Wednesday, February 02, 2011
Christianity's Influence on the Civil Rights Movement
I've been reading Timothy Keller's
The Reason for God. In Chapter 4, Mr. Keller makes several interesting points about Christianity's self-correcting apparatus, it's ability to correct itself by pointing Christians to biblically orthodox doctrine. In a section on how biblical ethics have challenged and changed societies, the author writes about the impact of Christian abolitionists during the 18th and 19th centuries, the South African Commission for Truth and Reconciliation in the 1990s, the resistance to Communism in Poland during the 1980s, Oscar Romero's outspoken opposition to the government of El Salvador's corruption in the 1970s and 1980s, and the German Confessing Church's opposition to Hitler's reign of terror and injustice in the 1930s and 1940s.
I found this excerpt about the American Civil Rights Movement to be the most fascinating:
"Another classic case of this is the Civil Rights Movement in the United States in the mid-twentieth century. In an important history of the movement, David L. Chappell demonstrates that it was not a political but primarily a religious and spiritual movement. White Northern liberals who were the allies of the African-American civil rights leaders were not proponents of civil disobedience or of a direct attack on segregation. Because of their secular belief in the goodness of human nature, they thought that education and enlightenment would bring about inevitable social and racial progress. Chappell argues that black leaders were much more rooted in the Biblical understanding of the sinfulness of the human heart and in the denunciations of injustice that they read in the Hebrew prophets. Chappell also shows how it was the vibrant faith of rank-and-file African-Americans that empowered them to insist on justice despite the violent opposition to their demands. Thus Chappell says there is no way to understand what happened until you see the Civil Rights movement as a religious revival.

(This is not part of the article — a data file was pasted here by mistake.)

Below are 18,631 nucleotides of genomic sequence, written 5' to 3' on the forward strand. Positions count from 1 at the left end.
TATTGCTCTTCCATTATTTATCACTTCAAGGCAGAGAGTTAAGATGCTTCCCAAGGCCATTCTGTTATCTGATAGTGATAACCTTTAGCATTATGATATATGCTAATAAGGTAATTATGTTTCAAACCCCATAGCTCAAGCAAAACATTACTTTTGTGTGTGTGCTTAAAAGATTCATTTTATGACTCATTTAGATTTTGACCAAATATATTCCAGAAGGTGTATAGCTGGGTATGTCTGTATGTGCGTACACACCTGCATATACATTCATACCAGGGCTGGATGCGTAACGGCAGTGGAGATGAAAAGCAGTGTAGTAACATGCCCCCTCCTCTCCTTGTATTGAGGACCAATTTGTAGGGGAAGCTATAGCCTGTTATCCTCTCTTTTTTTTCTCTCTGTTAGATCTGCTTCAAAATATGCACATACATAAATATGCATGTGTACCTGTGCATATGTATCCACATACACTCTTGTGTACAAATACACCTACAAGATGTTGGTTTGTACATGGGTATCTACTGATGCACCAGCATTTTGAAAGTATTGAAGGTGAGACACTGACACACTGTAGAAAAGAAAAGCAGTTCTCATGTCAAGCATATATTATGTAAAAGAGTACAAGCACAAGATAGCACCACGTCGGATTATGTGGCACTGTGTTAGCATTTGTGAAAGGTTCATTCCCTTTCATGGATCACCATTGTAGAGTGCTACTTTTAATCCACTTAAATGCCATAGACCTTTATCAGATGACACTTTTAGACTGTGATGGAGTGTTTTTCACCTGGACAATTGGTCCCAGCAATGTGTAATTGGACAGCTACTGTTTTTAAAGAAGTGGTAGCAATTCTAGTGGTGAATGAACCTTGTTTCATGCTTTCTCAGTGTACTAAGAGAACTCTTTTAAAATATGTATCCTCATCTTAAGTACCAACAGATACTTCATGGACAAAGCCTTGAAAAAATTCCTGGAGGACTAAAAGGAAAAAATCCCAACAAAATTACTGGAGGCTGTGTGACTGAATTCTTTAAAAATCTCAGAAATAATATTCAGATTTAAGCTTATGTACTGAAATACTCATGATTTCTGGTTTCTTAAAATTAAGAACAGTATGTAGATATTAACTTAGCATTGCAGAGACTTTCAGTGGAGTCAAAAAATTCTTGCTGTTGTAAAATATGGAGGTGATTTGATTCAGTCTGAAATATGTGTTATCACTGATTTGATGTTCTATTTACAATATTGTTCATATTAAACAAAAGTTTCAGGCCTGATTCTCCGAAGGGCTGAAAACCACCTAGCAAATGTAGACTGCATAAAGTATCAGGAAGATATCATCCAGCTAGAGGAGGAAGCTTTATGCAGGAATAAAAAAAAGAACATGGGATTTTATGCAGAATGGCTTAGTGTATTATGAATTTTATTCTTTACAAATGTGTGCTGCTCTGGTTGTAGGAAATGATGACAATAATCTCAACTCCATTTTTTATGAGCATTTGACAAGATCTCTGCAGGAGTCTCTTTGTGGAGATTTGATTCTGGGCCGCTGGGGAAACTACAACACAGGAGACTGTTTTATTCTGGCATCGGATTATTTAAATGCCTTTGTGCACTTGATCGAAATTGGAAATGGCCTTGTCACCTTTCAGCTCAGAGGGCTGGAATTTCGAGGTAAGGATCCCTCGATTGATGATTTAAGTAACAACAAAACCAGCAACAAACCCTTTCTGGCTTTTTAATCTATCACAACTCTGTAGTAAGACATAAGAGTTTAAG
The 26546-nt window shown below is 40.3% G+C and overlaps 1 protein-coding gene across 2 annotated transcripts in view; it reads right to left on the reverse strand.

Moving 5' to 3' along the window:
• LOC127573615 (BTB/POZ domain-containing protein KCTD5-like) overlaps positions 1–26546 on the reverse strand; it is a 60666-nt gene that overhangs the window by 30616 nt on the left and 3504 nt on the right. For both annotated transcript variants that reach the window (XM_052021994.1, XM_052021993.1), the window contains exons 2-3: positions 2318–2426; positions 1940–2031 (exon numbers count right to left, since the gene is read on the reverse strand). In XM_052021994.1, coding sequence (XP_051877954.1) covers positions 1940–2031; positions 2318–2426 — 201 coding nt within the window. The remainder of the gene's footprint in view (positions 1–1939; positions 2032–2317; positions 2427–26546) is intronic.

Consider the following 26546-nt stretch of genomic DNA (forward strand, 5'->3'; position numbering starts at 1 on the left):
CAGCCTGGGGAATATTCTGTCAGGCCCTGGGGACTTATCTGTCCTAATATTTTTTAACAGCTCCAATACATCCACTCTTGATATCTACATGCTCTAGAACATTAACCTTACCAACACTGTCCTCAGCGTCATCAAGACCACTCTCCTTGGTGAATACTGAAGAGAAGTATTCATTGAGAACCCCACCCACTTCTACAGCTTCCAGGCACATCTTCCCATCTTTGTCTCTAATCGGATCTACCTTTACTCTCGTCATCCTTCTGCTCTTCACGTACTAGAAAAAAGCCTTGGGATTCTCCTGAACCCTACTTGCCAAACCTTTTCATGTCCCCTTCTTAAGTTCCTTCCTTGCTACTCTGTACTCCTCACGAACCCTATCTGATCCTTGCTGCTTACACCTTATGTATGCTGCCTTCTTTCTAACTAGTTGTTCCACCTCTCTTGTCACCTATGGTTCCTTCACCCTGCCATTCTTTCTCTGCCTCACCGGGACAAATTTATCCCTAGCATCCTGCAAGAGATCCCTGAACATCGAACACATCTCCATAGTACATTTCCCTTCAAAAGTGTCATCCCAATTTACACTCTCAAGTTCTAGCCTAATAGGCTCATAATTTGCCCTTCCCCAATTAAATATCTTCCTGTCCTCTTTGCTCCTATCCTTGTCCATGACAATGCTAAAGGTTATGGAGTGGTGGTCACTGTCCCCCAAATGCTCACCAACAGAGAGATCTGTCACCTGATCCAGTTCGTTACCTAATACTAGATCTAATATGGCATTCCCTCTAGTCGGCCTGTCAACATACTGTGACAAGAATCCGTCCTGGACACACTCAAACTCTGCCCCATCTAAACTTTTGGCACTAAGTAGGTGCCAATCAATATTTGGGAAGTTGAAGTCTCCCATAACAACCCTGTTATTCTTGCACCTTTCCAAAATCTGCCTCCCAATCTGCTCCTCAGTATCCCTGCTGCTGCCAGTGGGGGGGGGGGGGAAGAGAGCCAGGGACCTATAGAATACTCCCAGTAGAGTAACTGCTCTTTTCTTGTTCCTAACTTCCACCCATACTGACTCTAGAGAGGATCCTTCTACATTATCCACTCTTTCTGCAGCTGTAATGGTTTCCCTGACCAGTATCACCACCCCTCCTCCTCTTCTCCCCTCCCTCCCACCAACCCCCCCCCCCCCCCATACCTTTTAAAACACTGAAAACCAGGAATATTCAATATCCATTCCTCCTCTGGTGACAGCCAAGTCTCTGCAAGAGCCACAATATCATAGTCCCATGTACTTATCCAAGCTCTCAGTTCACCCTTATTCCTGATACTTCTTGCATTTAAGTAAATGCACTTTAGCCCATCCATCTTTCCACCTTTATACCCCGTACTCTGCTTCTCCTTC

"When Martin Luther King, Jr., confronted racism in the white church in the South, he did not call on Southern churches to become more secular. Read his sermons and 'Letter from Birmingham Jail' and see how he argued. He invoked God's moral law and the Scripture. He called white Christians to be more true to their own beliefs and to realize what the Bible really teaches. He did not say 'Truth is relative and everyone is free to determine what is right or wrong for them.' If everything is relative, there would have been no incentive for white people in the South to give up their power. Rather, Dr. King invoked the prophet Amos, who said, 'Let justice roll down like waters, and righteousness as a mighty stream' (Amos 5:24). The greatest champion of justice in our era knew the antidote to racism was not less Christianity, but a deeper and truer Christianity" (pages 66-67).